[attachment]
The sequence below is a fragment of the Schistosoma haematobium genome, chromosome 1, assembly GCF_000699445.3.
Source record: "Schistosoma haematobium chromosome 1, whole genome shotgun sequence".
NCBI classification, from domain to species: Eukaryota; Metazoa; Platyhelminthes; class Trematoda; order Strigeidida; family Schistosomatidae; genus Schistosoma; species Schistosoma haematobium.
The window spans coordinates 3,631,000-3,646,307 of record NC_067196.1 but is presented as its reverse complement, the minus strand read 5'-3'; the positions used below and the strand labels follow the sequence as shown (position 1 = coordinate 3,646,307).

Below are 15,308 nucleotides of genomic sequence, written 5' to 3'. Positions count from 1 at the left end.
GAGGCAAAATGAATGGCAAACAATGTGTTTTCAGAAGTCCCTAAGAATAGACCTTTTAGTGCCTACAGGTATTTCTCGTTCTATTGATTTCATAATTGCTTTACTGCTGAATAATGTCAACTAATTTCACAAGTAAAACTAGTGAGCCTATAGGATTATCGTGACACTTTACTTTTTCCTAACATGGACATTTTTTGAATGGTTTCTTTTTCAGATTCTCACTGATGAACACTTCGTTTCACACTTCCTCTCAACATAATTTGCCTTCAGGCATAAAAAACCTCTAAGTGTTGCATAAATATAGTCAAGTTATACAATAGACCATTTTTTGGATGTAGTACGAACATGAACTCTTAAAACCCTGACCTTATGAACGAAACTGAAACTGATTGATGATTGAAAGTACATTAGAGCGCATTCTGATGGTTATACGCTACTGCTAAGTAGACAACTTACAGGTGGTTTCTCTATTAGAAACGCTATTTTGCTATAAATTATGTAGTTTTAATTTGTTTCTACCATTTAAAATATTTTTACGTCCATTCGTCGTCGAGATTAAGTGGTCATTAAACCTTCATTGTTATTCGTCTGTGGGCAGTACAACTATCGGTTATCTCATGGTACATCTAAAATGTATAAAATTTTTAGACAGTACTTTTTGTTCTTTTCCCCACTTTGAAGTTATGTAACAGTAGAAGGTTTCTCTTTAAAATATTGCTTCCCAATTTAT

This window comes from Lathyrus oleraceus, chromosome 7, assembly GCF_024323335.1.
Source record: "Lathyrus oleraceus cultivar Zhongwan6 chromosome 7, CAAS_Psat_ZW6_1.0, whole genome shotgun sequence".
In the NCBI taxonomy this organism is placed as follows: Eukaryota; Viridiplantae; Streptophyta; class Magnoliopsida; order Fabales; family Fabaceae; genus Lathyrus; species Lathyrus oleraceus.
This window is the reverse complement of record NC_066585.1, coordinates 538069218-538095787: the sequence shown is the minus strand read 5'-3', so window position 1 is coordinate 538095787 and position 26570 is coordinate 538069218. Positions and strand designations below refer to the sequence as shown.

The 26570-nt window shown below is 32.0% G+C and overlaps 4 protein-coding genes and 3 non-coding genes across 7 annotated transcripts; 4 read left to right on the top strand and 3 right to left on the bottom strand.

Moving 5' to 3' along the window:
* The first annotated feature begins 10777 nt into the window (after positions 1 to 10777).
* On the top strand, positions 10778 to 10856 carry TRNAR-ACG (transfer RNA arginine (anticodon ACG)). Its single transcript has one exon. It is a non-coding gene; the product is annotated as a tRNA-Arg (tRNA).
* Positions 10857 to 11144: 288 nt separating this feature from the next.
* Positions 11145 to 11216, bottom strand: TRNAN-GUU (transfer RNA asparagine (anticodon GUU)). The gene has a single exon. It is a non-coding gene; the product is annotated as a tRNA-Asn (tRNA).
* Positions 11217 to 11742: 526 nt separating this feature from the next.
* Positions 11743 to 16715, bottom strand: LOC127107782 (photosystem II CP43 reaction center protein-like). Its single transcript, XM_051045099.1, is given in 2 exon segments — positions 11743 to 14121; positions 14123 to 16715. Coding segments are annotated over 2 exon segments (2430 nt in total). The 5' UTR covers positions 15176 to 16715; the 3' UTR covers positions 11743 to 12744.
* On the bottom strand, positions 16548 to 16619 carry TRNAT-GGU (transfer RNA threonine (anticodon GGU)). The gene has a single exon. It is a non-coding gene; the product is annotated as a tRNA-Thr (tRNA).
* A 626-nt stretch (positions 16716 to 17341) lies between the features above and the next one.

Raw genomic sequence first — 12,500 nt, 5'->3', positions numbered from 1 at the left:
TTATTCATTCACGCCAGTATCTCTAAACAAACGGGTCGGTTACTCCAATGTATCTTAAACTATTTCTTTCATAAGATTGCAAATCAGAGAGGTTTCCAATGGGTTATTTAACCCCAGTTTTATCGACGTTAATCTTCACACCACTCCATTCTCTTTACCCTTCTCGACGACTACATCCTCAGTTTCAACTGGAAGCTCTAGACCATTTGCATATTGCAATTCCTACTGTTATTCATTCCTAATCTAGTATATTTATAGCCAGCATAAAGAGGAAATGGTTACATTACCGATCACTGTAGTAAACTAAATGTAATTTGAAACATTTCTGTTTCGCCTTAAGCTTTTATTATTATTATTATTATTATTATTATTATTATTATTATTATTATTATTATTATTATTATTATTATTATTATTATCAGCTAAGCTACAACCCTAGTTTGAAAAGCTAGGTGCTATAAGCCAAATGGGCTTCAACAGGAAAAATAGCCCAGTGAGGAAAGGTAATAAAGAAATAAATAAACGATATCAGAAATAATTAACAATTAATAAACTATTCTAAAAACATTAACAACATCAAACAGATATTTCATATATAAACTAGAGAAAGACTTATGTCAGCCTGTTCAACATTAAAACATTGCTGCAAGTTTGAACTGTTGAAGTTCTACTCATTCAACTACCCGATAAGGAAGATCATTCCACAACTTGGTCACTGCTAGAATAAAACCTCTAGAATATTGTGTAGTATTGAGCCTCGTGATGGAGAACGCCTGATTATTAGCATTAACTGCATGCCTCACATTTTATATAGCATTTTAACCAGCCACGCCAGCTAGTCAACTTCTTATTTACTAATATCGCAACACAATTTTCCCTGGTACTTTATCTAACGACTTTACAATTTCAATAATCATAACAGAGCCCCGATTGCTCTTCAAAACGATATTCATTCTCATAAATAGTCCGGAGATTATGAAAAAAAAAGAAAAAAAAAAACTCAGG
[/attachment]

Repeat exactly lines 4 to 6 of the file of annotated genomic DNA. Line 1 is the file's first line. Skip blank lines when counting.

The window spans coordinates 3,631,000-3,646,307 of record NC_067196.1 but is presented as its reverse complement, the minus strand read 5'-3'; the positions used below and the strand labels follow the sequence as shown (position 1 = coordinate 3,646,307).

Below are 15,308 nucleotides of genomic sequence, written 5' to 3'. Positions count from 1 at the left end.
GAGGCAAAATGAATGGCAAACAATGTGTTTTCAGAAGTCCCTAAGAATAGACCTTTTAGTGCCTACAGGTATTTCTCGTTCTATTGATTTCATAATTGCTTTACTGCTGAATAATGTCAACTAATTTCACAAGTAAAACTAGTGAGCCTATAGGATTATCGTGACACTTTACTTTTTCCTAACATGGACATTTTTTGAATGGTTTCTTTTTCAGATTCTCACTGATGAACACTTCGTTTCACACTTCCTCTCAACATAATTTGCCTTCAGGCATAAAAAACCTCTAAGTGTTGCATAAATATAGTCAAGTTATACAATAGACCATTTTTTGGATGTAGTACGAACATGAACTCTTAAAACCCTGACCTTATGAACGAAACTGAAACTGATTGATGATTGAAAGTACATTAGAGCGCATTCTGATGGTTATACGCTACTGCTAAGTAGACAACTTACAGGTGGTTTCTCTATTAGAAACGCTATTTTGCTATAAATTATGTAGTTTTAATTTGTTTCTACCATTTAAAATATTTTTACGTCCATTCGTCGTCGAGATTAAGTGGTCATTAAACCTTCATTGTTATTCGTCTGTGGGCAGTACAACTATCGGTTATCTCATGGTACATCTAAAATGTATAAAATTTTTAGACAGTACTTTTTGTTCTTTTCCCCACTTTGAAGTTATGTAACAGTAGAAGGTTTCTCTTTAAAATATTGCTTCCCAATTTAT